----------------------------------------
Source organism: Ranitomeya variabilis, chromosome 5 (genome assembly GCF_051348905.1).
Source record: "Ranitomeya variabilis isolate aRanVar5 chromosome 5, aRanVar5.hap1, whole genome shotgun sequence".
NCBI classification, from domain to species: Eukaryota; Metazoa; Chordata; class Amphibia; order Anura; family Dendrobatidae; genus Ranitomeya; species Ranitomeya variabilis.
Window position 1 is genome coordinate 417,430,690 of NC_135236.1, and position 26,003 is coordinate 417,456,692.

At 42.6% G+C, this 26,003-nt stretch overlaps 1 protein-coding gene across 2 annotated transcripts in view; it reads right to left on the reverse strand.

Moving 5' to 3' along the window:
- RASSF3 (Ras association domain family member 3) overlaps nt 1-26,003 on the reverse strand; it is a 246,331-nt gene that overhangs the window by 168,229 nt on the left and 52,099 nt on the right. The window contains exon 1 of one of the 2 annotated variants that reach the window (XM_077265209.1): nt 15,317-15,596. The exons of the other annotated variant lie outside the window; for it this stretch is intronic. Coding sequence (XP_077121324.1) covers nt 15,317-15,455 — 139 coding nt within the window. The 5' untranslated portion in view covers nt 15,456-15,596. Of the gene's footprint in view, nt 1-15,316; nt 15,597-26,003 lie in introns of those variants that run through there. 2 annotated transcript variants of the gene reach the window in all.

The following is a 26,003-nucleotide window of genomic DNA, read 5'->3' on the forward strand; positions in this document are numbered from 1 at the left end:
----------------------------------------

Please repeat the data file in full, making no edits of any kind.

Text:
Source organism: Ranitomeya variabilis, chromosome 5 (genome assembly GCF_051348905.1).
Source record: "Ranitomeya variabilis isolate aRanVar5 chromosome 5, aRanVar5.hap1, whole genome shotgun sequence".
NCBI classification, from domain to species: Eukaryota; Metazoa; Chordata; class Amphibia; order Anura; family Dendrobatidae; genus Ranitomeya; species Ranitomeya variabilis.
Window position 1 is genome coordinate 417,430,690 of NC_135236.1, and position 26,003 is coordinate 417,456,692.

At 42.6% G+C, this 26,003-nt stretch overlaps 1 protein-coding gene across 2 annotated transcripts in view; it reads right to left on the reverse strand.

Moving 5' to 3' along the window:
- RASSF3 (Ras association domain family member 3) overlaps nt 1-26,003 on the reverse strand; it is a 246,331-nt gene that overhangs the window by 168,229 nt on the left and 52,099 nt on the right. The window contains exon 1 of one of the 2 annotated variants that reach the window (XM_077265209.1): nt 15,317-15,596. The exons of the other annotated variant lie outside the window; for it this stretch is intronic. Coding sequence (XP_077121324.1) covers nt 15,317-15,455 — 139 coding nt within the window. The 5' untranslated portion in view covers nt 15,456-15,596. Of the gene's footprint in view, nt 1-15,316; nt 15,597-26,003 lie in introns of those variants that run through there. 2 annotated transcript variants of the gene reach the window in all.

The following is a 26,003-nucleotide window of genomic DNA, read 5'->3' on the forward strand; positions in this document are numbered from 1 at the left end: